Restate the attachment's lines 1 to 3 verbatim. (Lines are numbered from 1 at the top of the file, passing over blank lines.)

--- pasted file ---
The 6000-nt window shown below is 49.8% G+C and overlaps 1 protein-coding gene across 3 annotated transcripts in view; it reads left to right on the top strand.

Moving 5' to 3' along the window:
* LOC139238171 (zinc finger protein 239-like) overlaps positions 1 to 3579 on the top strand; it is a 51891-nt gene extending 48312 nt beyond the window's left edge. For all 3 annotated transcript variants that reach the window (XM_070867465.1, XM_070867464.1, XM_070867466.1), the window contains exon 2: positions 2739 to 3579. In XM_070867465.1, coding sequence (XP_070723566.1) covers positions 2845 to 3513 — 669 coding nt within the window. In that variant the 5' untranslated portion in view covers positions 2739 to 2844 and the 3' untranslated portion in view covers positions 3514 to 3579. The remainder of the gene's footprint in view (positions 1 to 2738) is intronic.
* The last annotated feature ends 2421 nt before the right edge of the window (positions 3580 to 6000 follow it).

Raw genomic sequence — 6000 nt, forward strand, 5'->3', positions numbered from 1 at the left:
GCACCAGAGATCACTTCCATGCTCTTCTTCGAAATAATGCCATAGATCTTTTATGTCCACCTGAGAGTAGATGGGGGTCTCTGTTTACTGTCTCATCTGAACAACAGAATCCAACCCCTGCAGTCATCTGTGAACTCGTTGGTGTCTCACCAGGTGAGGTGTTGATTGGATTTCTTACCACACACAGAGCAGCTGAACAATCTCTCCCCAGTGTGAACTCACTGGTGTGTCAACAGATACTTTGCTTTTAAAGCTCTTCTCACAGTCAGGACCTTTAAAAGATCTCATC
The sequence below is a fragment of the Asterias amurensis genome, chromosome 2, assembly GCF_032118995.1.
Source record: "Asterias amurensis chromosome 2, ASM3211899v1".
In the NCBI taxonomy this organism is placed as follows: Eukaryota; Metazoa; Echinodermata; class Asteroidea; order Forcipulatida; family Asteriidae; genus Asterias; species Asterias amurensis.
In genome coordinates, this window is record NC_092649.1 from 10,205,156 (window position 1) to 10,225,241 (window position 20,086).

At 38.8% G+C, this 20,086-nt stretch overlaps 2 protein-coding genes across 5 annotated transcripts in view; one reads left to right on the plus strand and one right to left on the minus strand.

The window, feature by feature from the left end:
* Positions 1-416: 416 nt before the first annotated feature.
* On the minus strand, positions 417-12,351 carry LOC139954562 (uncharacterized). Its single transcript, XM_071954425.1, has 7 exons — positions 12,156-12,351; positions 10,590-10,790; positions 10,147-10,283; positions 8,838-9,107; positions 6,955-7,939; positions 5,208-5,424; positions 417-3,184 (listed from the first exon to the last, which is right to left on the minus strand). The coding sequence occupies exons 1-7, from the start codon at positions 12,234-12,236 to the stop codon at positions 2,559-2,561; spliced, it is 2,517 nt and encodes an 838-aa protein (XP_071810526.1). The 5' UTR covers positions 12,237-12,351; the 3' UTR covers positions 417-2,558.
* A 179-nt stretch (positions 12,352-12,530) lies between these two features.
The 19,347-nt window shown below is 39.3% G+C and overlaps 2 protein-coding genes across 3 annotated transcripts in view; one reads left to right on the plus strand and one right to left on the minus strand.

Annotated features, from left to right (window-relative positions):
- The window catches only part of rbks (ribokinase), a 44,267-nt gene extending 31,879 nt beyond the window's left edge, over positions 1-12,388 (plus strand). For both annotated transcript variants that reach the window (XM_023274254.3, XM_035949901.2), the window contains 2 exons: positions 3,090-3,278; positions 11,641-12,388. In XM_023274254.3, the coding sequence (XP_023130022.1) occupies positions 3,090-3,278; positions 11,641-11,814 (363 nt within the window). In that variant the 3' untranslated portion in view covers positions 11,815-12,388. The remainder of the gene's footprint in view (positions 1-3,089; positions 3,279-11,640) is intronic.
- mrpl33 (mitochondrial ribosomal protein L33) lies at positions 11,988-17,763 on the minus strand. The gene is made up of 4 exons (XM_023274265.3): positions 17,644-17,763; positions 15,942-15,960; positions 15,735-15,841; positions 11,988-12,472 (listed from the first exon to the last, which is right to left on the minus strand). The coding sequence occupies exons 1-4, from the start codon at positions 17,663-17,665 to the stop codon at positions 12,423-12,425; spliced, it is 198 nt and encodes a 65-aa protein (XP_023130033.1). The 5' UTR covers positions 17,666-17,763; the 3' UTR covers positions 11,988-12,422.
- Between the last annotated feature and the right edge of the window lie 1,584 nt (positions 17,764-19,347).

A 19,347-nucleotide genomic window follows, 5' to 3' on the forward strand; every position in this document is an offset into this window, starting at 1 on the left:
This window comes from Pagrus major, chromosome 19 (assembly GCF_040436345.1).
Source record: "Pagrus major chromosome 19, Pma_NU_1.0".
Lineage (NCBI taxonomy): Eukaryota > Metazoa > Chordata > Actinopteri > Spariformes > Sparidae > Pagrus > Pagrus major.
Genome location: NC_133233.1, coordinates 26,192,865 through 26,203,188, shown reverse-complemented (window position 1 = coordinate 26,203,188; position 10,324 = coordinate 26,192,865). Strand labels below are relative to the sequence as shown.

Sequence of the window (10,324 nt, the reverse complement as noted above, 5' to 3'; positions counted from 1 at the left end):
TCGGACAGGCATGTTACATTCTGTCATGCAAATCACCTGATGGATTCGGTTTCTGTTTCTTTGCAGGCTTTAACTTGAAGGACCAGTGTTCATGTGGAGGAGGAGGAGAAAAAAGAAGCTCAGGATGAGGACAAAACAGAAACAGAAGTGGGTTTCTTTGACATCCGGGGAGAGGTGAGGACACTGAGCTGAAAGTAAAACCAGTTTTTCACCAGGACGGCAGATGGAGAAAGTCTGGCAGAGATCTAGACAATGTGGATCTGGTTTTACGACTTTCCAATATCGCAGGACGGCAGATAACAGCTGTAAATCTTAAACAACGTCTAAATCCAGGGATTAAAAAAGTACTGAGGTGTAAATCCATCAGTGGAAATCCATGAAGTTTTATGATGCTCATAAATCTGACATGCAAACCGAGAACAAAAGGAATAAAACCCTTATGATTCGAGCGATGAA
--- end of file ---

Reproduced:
The 6000-nt window shown below is 49.8% G+C and overlaps 1 protein-coding gene across 3 annotated transcripts in view; it reads left to right on the top strand.

Moving 5' to 3' along the window:
* LOC139238171 (zinc finger protein 239-like) overlaps positions 1 to 3579 on the top strand; it is a 51891-nt gene extending 48312 nt beyond the window's left edge. For all 3 annotated transcript variants that reach the window (XM_070867465.1, XM_070867464.1, XM_070867466.1), the window contains exon 2: positions 2739 to 3579. In XM_070867465.1, coding sequence (XP_070723566.1) covers positions 2845 to 3513 — 669 coding nt within the window. In that variant the 5' untranslated portion in view covers positions 2739 to 2844 and the 3' untranslated portion in view covers positions 3514 to 3579. The remainder of the gene's footprint in view (positions 1 to 2738) is intronic.